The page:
Boston Massacre

Have we forgotten how our country’s earliest patriots fought for their freedoms? Today marks the anniversary of the Boston Massacre — March 5, 1770.

Okay, so the actual event was not a massacre; a handful of colonists were shot by British soldiers after an angry crowd threatened a British sentry (with shouts, and snowballs). The massacre label came from speeches at patriotic rallies later on.

British troops had been quartered in the city for a couple of years as the American colonies were increasingly taxed and economically squeezed by a heavy-handed British parliament.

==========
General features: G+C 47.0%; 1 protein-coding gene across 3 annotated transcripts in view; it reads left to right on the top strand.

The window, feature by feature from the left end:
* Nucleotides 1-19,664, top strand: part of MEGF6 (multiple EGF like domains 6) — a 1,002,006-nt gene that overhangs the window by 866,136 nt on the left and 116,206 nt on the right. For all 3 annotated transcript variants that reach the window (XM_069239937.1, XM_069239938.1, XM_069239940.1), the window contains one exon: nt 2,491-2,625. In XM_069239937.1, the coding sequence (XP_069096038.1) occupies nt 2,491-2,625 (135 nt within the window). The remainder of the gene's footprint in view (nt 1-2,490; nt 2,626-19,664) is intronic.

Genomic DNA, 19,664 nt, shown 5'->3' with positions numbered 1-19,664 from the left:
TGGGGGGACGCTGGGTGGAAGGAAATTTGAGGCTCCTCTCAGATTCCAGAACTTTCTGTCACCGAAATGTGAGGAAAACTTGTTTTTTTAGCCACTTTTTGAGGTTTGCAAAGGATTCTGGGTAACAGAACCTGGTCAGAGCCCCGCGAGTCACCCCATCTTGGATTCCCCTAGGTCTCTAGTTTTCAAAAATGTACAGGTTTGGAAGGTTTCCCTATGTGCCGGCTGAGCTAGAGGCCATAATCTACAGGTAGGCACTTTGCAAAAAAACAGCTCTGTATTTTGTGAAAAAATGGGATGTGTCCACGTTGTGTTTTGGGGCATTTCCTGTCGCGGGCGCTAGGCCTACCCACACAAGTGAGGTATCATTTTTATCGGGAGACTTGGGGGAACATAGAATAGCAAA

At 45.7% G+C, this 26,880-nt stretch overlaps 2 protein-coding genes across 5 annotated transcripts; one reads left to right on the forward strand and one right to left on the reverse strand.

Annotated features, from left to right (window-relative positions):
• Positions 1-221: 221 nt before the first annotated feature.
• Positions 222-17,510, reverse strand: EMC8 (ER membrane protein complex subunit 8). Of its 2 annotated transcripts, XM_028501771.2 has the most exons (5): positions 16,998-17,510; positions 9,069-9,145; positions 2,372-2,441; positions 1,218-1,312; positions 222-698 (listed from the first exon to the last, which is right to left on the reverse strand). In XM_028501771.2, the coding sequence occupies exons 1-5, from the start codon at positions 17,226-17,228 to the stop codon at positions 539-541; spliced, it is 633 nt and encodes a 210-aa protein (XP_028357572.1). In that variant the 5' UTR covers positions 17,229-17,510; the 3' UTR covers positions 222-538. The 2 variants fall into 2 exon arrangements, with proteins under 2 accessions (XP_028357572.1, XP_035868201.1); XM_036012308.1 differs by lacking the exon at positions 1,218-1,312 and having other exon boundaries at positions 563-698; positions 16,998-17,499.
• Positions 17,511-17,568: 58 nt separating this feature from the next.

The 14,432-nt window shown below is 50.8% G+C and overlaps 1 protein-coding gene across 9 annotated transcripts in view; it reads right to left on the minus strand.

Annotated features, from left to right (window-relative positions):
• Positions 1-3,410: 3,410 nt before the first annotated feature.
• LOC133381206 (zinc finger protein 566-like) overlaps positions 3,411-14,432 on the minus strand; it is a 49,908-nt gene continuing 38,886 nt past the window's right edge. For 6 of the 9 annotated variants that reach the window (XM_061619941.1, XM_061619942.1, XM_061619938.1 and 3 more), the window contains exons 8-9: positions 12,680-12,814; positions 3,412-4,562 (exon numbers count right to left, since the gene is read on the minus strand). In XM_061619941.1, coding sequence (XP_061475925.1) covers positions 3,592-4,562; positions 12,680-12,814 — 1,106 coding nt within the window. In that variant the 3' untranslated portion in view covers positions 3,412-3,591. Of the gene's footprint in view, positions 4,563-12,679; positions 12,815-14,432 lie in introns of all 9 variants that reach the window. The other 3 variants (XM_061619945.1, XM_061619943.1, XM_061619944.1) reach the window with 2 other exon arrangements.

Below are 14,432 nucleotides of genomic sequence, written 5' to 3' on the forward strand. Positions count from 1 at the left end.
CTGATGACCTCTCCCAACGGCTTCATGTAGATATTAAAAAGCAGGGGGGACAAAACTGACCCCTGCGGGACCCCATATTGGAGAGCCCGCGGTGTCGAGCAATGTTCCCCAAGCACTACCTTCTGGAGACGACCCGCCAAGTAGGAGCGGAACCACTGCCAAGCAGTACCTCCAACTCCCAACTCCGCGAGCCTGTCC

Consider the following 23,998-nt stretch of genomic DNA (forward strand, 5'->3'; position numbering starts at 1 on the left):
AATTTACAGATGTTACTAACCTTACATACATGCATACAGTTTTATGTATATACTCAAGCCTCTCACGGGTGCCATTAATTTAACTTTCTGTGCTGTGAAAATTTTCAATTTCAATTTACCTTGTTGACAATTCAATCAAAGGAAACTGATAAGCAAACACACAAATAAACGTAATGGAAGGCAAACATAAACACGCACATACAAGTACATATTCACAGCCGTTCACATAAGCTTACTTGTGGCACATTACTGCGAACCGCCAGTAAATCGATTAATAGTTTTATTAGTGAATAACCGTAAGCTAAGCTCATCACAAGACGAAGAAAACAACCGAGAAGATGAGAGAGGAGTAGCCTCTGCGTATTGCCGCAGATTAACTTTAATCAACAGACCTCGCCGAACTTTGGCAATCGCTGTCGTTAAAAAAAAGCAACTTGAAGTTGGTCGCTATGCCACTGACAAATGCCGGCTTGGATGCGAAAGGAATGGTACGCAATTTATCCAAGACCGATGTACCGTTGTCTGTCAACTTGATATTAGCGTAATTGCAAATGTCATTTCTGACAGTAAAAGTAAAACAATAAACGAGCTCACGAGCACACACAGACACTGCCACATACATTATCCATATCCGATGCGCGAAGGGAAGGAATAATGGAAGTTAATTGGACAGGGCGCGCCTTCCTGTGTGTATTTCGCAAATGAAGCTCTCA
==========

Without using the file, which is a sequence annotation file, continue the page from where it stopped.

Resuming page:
Interestingly, John Adams (a leading patriot and future president) led the legal defense of the British soldiers. The officer and several of the soldiers were acquitted, and two of the soldiers were found guilty of manslaughter, branded on their thumbs as punishment.

Paul Revere’s poster (a mass-printed “engraving”) certainly helped stir the hearts and minds of others seeking freedom. If you cherish your freedoms, remember our past and be vigilant in the present.


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